The two days just gone saw me tour widely across the South Downs National Park and the nearby Sussex coastline in the EV. The weather was pretty much perfect, until yesterday afternoon at least, with frosty mornings and blue skies, just as winter should be.
Within the National Park, Iping Common started things off for Phil and I with views of the Little Bunting wintering there among the flock of about 15 Reed Buntings. Little Bunting is a species which breeds in Fennoscandia and across Siberia but largely winters in south-east Asia, however a tiny number of this tiny bird arrive in Britain in the autumn and some winter. They are rather rare in Sussex.
We went round for a bit of a circuit, encountering a pair of Stonechats. It's always worth giving it a few moments to watch for a small, dark, long-tailed bird following them around, and sure enough this time two Dartford Warblers were in attendance. The two species can often be seen associating with each other.
I clawed back a good sighting from Nick by heading to Burpham and catching up with the six adult Bewick's Swans in the water meadows below the village, by the River Arun. They were distant but a sight worth treasuring, as this winter visitor is generally decreasing.
Nearby a dusk watch produced a female Marsh Harrier, several Red Kites and Buzzards.
The next day, Ian and I visited Bopeep, hoping for the Snow Bunting. We couldn't find it and I feared it might have expired, as it didn't look well when I saw it on New Year's Day. Corn Buntings flew over and a Peregrine Falcon called loudly from the valley. We later heard that five minutes after we left, the Snow Bunting emerged from the roadside but appeared extremely weak and died within minutes. A sorry end for such a lovely bird.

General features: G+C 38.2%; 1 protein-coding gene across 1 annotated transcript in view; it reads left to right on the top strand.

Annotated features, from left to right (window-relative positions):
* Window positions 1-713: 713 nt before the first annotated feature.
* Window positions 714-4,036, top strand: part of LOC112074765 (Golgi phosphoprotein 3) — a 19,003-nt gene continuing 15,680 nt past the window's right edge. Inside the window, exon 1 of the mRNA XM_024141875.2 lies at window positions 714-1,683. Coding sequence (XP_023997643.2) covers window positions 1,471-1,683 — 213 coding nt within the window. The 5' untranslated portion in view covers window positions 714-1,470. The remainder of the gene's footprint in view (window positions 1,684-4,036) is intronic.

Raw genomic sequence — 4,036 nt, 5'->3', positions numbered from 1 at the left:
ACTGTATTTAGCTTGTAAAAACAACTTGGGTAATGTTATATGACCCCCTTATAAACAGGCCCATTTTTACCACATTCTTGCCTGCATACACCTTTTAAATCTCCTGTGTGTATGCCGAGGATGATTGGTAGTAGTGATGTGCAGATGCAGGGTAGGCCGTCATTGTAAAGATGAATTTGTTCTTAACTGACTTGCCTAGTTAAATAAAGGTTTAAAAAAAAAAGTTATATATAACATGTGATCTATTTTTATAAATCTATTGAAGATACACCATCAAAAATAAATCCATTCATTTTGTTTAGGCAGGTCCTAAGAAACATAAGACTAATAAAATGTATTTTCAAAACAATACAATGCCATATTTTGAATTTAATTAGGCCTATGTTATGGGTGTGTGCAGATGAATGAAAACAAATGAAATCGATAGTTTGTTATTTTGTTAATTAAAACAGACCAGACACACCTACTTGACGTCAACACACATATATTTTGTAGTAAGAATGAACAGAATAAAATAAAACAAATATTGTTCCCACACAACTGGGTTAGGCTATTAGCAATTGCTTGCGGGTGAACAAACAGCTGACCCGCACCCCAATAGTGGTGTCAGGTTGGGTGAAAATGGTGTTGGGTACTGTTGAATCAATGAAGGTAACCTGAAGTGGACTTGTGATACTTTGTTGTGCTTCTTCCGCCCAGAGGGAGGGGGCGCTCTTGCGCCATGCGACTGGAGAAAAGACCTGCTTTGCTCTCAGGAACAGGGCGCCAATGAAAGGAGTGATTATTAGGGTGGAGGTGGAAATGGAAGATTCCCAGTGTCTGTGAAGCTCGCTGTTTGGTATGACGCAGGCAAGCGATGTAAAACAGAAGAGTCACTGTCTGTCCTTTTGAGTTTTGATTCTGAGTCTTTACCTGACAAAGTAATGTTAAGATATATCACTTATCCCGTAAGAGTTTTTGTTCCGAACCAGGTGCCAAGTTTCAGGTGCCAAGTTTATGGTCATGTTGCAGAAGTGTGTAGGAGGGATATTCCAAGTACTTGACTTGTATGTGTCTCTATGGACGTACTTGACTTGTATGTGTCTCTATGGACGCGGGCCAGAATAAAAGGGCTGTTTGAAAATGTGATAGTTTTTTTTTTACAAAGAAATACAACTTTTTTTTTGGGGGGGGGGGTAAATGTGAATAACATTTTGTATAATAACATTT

At West Rise Marsh, one or two Water Pipits went to and fro, as they do, while we enjoyed the mix of wildfowl present: Pochard, Gadwall, Tufted Duck, Teal and Wigeon. Two Water Rails called and we later saw one fly along the edge of the reeds. A Raven cronked away as it flew over and we got some superb views of the Great Crested Grebes on the lake.
Beyond the National Park, on Wednesday we tracked down the Long-tailed Duck in Southwick for 2022. It was hiding away a little way east of its usual spot. On Thursday, we visited Sovereign Harbour, getting great views of the wintering Great Northern Diver and a few Guillemots and Razorbills, enjoying the shelter of the harbour. A couple of Common Seals were also floating around! At Newhaven harbour, just one Purple Sandpiper was tucked away on the side of the east arm. During a pitstop at Polegate we checked on the resident Hooded Crow, which was still lounging around in the trees behind the 'golden arches'.